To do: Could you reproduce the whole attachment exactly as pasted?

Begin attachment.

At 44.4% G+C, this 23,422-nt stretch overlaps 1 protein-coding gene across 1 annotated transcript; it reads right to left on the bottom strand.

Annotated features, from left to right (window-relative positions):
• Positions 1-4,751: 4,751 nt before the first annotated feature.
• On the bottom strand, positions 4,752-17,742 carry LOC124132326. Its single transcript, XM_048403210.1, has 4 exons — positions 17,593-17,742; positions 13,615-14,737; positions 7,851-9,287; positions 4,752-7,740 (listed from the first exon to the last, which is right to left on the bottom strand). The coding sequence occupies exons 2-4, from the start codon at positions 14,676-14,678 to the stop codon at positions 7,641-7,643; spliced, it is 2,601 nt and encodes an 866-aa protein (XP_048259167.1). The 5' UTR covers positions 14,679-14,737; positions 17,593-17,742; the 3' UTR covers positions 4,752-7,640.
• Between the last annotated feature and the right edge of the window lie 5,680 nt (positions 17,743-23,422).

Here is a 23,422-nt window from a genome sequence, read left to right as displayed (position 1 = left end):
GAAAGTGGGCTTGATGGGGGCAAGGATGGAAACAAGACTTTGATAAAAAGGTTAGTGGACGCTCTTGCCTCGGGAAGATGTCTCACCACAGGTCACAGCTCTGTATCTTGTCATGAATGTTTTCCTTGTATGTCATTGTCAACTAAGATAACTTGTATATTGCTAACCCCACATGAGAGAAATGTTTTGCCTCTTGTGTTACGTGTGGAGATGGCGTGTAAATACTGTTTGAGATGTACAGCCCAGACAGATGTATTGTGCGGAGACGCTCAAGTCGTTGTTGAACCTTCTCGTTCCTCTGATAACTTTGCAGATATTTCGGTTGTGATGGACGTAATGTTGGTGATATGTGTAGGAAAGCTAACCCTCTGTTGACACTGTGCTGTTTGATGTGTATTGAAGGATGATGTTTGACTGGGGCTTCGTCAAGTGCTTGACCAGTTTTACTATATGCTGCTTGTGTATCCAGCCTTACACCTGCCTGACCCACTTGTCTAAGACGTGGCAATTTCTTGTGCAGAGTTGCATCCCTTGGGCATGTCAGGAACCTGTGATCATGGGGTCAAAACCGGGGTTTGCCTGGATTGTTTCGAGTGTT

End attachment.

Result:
At 44.4% G+C, this 23,422-nt stretch overlaps 1 protein-coding gene across 1 annotated transcript; it reads right to left on the bottom strand.

Annotated features, from left to right (window-relative positions):
• Positions 1-4,751: 4,751 nt before the first annotated feature.
• On the bottom strand, positions 4,752-17,742 carry LOC124132326. Its single transcript, XM_048403210.1, has 4 exons — positions 17,593-17,742; positions 13,615-14,737; positions 7,851-9,287; positions 4,752-7,740 (listed from the first exon to the last, which is right to left on the bottom strand). The coding sequence occupies exons 2-4, from the start codon at positions 14,676-14,678 to the stop codon at positions 7,641-7,643; spliced, it is 2,601 nt and encodes an 866-aa protein (XP_048259167.1). The 5' UTR covers positions 14,679-14,737; positions 17,593-17,742; the 3' UTR covers positions 4,752-7,640.
• Between the last annotated feature and the right edge of the window lie 5,680 nt (positions 17,743-23,422).

Here is a 23,422-nt window from a genome sequence, read left to right as displayed (position 1 = left end):
GAAAGTGGGCTTGATGGGGGCAAGGATGGAAACAAGACTTTGATAAAAAGGTTAGTGGACGCTCTTGCCTCGGGAAGATGTCTCACCACAGGTCACAGCTCTGTATCTTGTCATGAATGTTTTCCTTGTATGTCATTGTCAACTAAGATAACTTGTATATTGCTAACCCCACATGAGAGAAATGTTTTGCCTCTTGTGTTACGTGTGGAGATGGCGTGTAAATACTGTTTGAGATGTACAGCCCAGACAGATGTATTGTGCGGAGACGCTCAAGTCGTTGTTGAACCTTCTCGTTCCTCTGATAACTTTGCAGATATTTCGGTTGTGATGGACGTAATGTTGGTGATATGTGTAGGAAAGCTAACCCTCTGTTGACACTGTGCTGTTTGATGTGTATTGAAGGATGATGTTTGACTGGGGCTTCGTCAAGTGCTTGACCAGTTTTACTATATGCTGCTTGTGTATCCAGCCTTACACCTGCCTGACCCACTTGTCTAAGACGTGGCAATTTCTTGTGCAGAGTTGCATCCCTTGGGCATGTCAGGAACCTGTGATCATGGGGTCAAAACCGGGGTTTGCCTGGATTGTTTCGAGTGTT